Kia Maia ki te Kanga o Ta Koutou Ahi: Keeping the Home Fires Burning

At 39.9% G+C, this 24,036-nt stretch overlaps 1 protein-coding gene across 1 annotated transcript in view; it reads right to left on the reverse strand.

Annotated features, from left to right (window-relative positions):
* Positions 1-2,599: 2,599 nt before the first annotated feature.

This thesis articulates physical activities of tangata whenua occupation and use as being central to the operations of ahi ka and fundamental to the demonstration of mana whenua and mana moana. The focus on use and occupation of land expresses ahi ka as a practical tool, but more importantly, as a catalyst of Maori tribal identity and cultural permanency. The customary framework of Nga Tatai Ahi Ka is applied to demonstrate intricacies, flexibility and fragility of ahi ka as a holistic tool, symbolic of identity, permanency and well-being. A richer understanding of ahi ka shows that its practical functions exceeds mere occupation and use by contributing to the socio-political, cultural, spiritual and intellectual landscape of Maori tribal peoples. The visioning of ahi ka casts the indigenous net wider by examining the local context of Mer Islands located in the Torres Strait Archipelago. Meriam customs and practices reveal the Malo ra Gelar framework as a holistic law of organisation, akin to ahi ka . Together, the Nga Ta tai Ahi Ka and Malo ra Gelar frameworks illustrate two complex and pragmatic knowledge systems as an assertion of two indigenous peoples' holistic relationships to their surrounding landscape. The usefulness of this research serves to open up new spaces of inquiry into ahi ka and Malo ra Gelar as holistic applications of self-determination, self-identification, and sovereignty of our future landscape, destinies and realities. Furthermore, its application could extend towards other indigenous nations to continuously challenge their colonial landscapes by privileging their holistic approaches as assertions of autonomy over people and place.